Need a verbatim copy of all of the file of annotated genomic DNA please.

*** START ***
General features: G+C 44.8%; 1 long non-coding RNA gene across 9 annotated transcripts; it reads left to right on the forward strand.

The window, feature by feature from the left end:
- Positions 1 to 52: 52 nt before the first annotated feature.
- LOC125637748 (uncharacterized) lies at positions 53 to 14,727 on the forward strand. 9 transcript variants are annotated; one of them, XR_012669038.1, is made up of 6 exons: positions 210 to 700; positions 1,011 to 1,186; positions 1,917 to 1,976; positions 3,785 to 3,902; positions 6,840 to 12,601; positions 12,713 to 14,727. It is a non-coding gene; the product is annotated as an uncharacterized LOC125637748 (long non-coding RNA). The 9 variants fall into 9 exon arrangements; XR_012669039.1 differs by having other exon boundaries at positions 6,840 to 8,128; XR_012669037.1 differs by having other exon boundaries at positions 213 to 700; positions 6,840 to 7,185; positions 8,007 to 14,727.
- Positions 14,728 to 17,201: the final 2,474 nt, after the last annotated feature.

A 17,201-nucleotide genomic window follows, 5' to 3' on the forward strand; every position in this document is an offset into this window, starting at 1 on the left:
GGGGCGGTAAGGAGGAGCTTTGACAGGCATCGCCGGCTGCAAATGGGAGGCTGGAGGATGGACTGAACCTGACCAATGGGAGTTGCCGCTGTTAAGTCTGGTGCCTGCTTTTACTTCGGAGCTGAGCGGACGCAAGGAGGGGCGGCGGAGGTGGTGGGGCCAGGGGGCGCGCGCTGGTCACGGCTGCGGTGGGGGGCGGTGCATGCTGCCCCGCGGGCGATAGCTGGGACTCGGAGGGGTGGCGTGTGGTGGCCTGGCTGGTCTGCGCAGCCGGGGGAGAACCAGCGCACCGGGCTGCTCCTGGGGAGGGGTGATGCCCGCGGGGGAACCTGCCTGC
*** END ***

General features: G+C 44.8%; 1 long non-coding RNA gene across 9 annotated transcripts; it reads left to right on the forward strand.

The window, feature by feature from the left end:
- Positions 1 to 52: 52 nt before the first annotated feature.
- LOC125637748 (uncharacterized) lies at positions 53 to 14,727 on the forward strand. 9 transcript variants are annotated; one of them, XR_012669038.1, is made up of 6 exons: positions 210 to 700; positions 1,011 to 1,186; positions 1,917 to 1,976; positions 3,785 to 3,902; positions 6,840 to 12,601; positions 12,713 to 14,727. It is a non-coding gene; the product is annotated as an uncharacterized LOC125637748 (long non-coding RNA). The 9 variants fall into 9 exon arrangements; XR_012669039.1 differs by having other exon boundaries at positions 6,840 to 8,128; XR_012669037.1 differs by having other exon boundaries at positions 213 to 700; positions 6,840 to 7,185; positions 8,007 to 14,727.
- Positions 14,728 to 17,201: the final 2,474 nt, after the last annotated feature.

A 17,201-nucleotide genomic window follows, 5' to 3' on the forward strand; every position in this document is an offset into this window, starting at 1 on the left:
GGGGCGGTAAGGAGGAGCTTTGACAGGCATCGCCGGCTGCAAATGGGAGGCTGGAGGATGGACTGAACCTGACCAATGGGAGTTGCCGCTGTTAAGTCTGGTGCCTGCTTTTACTTCGGAGCTGAGCGGACGCAAGGAGGGGCGGCGGAGGTGGTGGGGCCAGGGGGCGCGCGCTGGTCACGGCTGCGGTGGGGGGCGGTGCATGCTGCCCCGCGGGCGATAGCTGGGACTCGGAGGGGTGGCGTGTGGTGGCCTGGCTGGTCTGCGCAGCCGGGGGAGAACCAGCGCACCGGGCTGCTCCTGGGGAGGGGTGATGCCCGCGGGGGAACCTGCCTGC